PTSD, comorbidity with anxiety prevalent in flood survivors
Flood survivors suffer from both post-traumatic stress disorder (PTSD) and its comorbidity with anxiety, according to a recent study. Additionally, personality traits and the intensity of the flood appear to influence the extent of the symptoms.
In the cross-sectional study, 325 adults (mean age 57.79 years) who experienced the 1998 Dongting Lake flood were randomly selected and made to accomplish self-report questionnaires on anxiety, PTSD and personality traits, among others. Those with psychiatric disorders before the flood, schizophrenia or mental retardation were excluded.
In the entire cohort, 11 individuals had PTSD only while 10 had anxiety only. The comorbidity of PTSD and anxiety was reported in 20 participants, while the remaining 284 had neither disorder.
The resulting prevalence rates were 9.54 (n=31), 9.23 (n=30) and 6.15 (n=20) percent for PTSD, anxiety and the comorbidity, respectively.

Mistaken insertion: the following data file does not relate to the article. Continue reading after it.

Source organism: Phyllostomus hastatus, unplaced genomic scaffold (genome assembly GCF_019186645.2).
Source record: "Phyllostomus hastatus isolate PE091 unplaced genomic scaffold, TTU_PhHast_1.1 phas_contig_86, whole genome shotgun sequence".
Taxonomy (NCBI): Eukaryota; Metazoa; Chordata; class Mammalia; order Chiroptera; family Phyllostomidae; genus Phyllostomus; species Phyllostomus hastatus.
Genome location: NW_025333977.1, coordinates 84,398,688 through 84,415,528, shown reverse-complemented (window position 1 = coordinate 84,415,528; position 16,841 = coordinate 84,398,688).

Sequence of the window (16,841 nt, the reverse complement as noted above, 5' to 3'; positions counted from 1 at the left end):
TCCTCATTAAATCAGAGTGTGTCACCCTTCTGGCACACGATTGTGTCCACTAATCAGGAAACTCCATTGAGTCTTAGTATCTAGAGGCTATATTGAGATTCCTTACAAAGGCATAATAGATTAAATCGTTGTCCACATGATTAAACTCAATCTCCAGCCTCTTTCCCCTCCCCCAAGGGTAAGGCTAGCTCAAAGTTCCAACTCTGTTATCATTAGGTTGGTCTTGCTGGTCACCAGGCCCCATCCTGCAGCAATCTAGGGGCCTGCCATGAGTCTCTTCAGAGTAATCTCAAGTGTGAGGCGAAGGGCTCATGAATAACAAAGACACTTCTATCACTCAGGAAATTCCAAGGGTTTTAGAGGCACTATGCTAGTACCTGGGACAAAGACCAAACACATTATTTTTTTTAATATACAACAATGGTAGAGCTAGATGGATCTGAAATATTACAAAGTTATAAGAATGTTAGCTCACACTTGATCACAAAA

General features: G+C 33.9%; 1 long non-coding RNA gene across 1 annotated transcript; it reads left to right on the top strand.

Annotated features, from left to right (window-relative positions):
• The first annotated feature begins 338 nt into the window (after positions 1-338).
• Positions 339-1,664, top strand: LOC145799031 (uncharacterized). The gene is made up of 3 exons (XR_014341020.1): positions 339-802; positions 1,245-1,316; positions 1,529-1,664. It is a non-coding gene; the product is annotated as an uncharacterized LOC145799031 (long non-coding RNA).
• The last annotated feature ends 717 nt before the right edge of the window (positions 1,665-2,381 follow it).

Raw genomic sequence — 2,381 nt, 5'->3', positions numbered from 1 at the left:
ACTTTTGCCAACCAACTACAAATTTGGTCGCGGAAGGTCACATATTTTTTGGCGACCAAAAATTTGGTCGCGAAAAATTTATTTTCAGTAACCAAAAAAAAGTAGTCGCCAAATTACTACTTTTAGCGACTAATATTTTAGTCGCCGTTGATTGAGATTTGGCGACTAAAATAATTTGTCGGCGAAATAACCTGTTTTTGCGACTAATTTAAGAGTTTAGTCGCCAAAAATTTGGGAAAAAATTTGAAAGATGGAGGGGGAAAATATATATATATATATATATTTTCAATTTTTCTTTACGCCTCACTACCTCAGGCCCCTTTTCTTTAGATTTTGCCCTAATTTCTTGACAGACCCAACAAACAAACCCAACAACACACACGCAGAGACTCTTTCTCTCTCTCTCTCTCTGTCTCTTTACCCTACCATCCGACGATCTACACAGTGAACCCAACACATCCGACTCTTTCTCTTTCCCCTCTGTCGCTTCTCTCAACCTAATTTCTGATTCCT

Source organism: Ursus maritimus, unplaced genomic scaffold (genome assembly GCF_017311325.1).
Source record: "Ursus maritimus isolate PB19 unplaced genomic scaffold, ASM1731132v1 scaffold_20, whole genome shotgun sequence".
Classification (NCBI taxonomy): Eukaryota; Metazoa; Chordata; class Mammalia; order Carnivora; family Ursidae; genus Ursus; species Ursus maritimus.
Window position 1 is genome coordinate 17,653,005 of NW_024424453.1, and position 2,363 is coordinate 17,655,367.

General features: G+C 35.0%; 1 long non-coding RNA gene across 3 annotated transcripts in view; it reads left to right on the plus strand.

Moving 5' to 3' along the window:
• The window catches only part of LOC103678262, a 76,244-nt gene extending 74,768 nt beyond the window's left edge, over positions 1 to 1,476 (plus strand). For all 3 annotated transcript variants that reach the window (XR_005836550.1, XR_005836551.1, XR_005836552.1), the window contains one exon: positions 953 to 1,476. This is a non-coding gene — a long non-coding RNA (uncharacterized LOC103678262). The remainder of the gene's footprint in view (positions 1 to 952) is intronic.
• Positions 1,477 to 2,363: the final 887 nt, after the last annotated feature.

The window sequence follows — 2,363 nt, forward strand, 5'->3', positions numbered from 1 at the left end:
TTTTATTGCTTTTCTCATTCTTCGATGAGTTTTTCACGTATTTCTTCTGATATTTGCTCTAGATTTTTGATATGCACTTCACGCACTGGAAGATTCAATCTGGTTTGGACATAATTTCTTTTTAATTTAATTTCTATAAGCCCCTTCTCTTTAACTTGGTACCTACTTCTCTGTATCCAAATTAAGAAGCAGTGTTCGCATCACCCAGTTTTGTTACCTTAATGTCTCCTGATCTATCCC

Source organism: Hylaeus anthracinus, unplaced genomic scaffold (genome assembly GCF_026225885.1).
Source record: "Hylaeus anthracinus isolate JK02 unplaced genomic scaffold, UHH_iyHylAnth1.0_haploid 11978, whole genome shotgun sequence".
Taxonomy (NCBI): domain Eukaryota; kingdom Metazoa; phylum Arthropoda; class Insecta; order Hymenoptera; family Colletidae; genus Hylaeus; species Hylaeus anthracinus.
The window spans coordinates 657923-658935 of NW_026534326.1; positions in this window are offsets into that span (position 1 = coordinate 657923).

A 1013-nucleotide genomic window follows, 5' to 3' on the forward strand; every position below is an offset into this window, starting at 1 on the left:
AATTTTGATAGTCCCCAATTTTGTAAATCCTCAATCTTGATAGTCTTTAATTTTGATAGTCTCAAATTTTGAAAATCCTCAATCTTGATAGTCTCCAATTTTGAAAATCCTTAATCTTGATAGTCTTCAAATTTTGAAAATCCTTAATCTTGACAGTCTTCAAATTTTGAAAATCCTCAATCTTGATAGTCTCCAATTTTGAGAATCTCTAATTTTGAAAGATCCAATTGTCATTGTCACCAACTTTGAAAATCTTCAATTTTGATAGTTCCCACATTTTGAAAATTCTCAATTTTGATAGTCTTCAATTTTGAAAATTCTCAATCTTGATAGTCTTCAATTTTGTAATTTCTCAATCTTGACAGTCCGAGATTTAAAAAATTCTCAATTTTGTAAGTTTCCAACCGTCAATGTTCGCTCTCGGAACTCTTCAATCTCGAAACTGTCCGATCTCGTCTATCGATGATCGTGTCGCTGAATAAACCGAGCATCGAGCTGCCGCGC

Multivariate logistic regression analysis revealed that the loss of a relative was significantly associated with PTSD (odds ratio [OR], 11.45; 95 percent CI, 3.23 to 66.44; p=0.003) and comorbidity with anxiety (OR, 9.13; 1.36 to 61.30; p=0.023).
Injury to the body and damage to houses were also significantly associated with PTSD only (OR, 6.39; 1.50 to 27.27; p=0.012 and OR, 8.25; 1.46 to 46.51; p=0.003, respectively) and comorbidity with anxiety (OR, 5.40; 1.76 to 16.57; p=0.03 and OR, 3.34; 1.08 to 10.36; p=0.037, respectively).
Emotional instability was also a significant risk factor for PTSD alone (OR, 9.28; 1.67 to 51.42; p=0.011) and its comorbidity with anxiety (OR, 5.71; 1.61 to 20.30; p=0.007).